There seems to be little domestic appetite for returning to the ECE. It was described as “a catastrophic outcome” by the House of Commons Home Affairs Select Committee. Former DPP Alison Saunders described ECE requests as taking three times long to process and being four times more expensive than the EAW.

Whilst in its ‘no deal’ preparations it is believed that the UK has issued Interpol Red Notices and ECE requests in respect of all fugitives that it seeks, it is unclear whether any EU Member States have taken similar such action. Indeed, not all EU Member States have the necessary apparatus in place. Some have rescinded the relevant legislation implementing the ECE. Others have not ratified the four additional Protocols. This is unsurprising given the FD’s express intention of replacing the ECE.

Separately, at last December’s State Opening of Parliament, the Government announced a new Extradition (Provisional Arrest) Bill to some fanfare. The Bill had its third reading in the House of Lords on 15 June 2020 (winning the curious honour of being the first occasion for the Lords to vote remotely) and is due reach its first reading in the House of Commons on 16 June 2020.

The Bill is a topic which merits its own analysis and one to which we will return in the near future. However, it is worth noting that, if enacted, it cannot and will not fill the void left by the EAW. It is of limited scope since it solely applies to specified “category 2 territories” (Australia, Canada, Lichtenstein, New Zealand, Switzerland and the United States of America). The limited volume of provisional requests received from these jurisdictions means that it unlikely to herald any practical change.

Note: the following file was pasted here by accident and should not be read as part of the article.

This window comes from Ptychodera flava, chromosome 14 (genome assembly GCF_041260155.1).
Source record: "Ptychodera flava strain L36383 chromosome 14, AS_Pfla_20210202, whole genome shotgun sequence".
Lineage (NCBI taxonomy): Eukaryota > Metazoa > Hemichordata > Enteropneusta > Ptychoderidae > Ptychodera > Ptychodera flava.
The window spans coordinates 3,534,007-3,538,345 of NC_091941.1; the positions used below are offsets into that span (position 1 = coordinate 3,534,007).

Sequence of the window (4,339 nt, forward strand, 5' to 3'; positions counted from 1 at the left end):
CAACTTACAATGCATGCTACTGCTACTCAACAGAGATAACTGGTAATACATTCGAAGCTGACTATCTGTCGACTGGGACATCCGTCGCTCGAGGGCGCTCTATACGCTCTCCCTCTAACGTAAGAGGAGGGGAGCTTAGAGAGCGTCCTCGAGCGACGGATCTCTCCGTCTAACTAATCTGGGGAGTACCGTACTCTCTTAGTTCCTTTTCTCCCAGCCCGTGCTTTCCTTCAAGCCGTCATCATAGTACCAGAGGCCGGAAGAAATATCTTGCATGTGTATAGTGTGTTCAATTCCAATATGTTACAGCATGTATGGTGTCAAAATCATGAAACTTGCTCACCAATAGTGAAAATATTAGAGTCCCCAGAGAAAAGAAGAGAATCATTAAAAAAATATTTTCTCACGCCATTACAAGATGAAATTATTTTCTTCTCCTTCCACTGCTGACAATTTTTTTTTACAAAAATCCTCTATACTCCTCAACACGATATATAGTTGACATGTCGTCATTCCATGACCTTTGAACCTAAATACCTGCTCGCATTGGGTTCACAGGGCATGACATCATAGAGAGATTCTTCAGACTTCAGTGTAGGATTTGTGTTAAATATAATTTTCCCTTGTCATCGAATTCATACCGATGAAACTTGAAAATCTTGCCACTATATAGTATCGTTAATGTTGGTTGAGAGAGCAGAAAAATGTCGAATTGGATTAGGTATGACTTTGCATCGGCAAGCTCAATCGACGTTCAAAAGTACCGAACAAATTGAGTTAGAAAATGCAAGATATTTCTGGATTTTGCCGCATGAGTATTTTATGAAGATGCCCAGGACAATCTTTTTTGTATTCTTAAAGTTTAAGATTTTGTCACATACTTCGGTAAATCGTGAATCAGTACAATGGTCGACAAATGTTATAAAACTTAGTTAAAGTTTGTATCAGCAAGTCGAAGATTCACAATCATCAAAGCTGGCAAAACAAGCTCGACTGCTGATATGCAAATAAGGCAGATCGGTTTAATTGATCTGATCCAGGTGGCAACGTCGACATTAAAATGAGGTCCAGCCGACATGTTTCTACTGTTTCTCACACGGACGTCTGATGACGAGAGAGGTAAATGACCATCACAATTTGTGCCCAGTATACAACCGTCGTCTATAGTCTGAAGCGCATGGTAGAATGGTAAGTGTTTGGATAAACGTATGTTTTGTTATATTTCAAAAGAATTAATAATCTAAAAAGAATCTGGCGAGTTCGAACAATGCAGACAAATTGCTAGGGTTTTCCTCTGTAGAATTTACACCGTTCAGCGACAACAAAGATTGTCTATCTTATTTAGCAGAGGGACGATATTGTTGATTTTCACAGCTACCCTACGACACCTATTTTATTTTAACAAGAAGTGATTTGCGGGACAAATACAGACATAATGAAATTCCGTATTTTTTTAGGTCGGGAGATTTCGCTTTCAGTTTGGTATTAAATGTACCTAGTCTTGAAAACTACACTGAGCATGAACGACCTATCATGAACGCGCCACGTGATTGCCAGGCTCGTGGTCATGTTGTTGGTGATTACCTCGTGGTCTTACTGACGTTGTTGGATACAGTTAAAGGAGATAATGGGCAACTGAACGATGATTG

Further bumps in the road

Whilst we have focused our analysis on the EAW, it is worth noting that there is a raft of further criminal co-operation mechanisms which face a similar fate on 31 December 2020.

By way of example, the EU has made clear that non-Schengen third countries cannot have access to the aforementioned SIS II system. Alerts on SIS II cover those wanted for surrender (Art. 26), missing persons (Art. 32), those subject to court orders/judgments (Art. 34), discrete checks on people and vehicles (Art. 36) and objects sought for seizure or use as evidence in criminal proceedings (Art. 38). Notably, the EUDA does not provide for real-time exchange of alerts. The UKDA, in stark contrast, optimistically asserts that the Government “remains of the view that there is mutual interest in providing capabilities similar to SIS II and that this is legally possible”.

The UK Government adopts a similar desire to replace existing mechanisms relatingtothe European Criminal Records Information System (ECRIS) in which antecedent records are exchanged between Member States, the sharing of DNA profiles, fingerprints and vehicle registration marks, cooperation with (but not membership of) EUROPOL and EUROJUST, arrangements for the transfer of prisoners and mutual legal assistance not rooted in the European investigation order. The UK wishes to access these resources without CJEU oversight of its data protection regime. This is likely to be a barrier to the EU accepting the UK’s position.

The EU has drawn its own red line. It announced that there will be “automatic termination” of all law enforcement and judicial cooperation with the UK if the UK removes itself from the jurisdiction of, or does not comply with judgments from, the European Court of Human Rights (ECtHR). ECtHR membership is thus a perquisite for a surrender agreement.

The FD forms part of a tapestry of criminal co-operation measures which have been developed over the past twenty years and whose effect will expire in little over six months. Over the past fifteen years, the EAW has proven itself as a highly effective (if sometimes controversial) law enforcement tool which has revolutionised the simplicity, speed and volume of surrender between Member States. It is not one which should be conceded lightly or dismissed as collateral damage in negotiations. Happily, there appears ample room for agreement. The question is whether there is political will.

Authors: Jonathan Swain & Stefan Hyman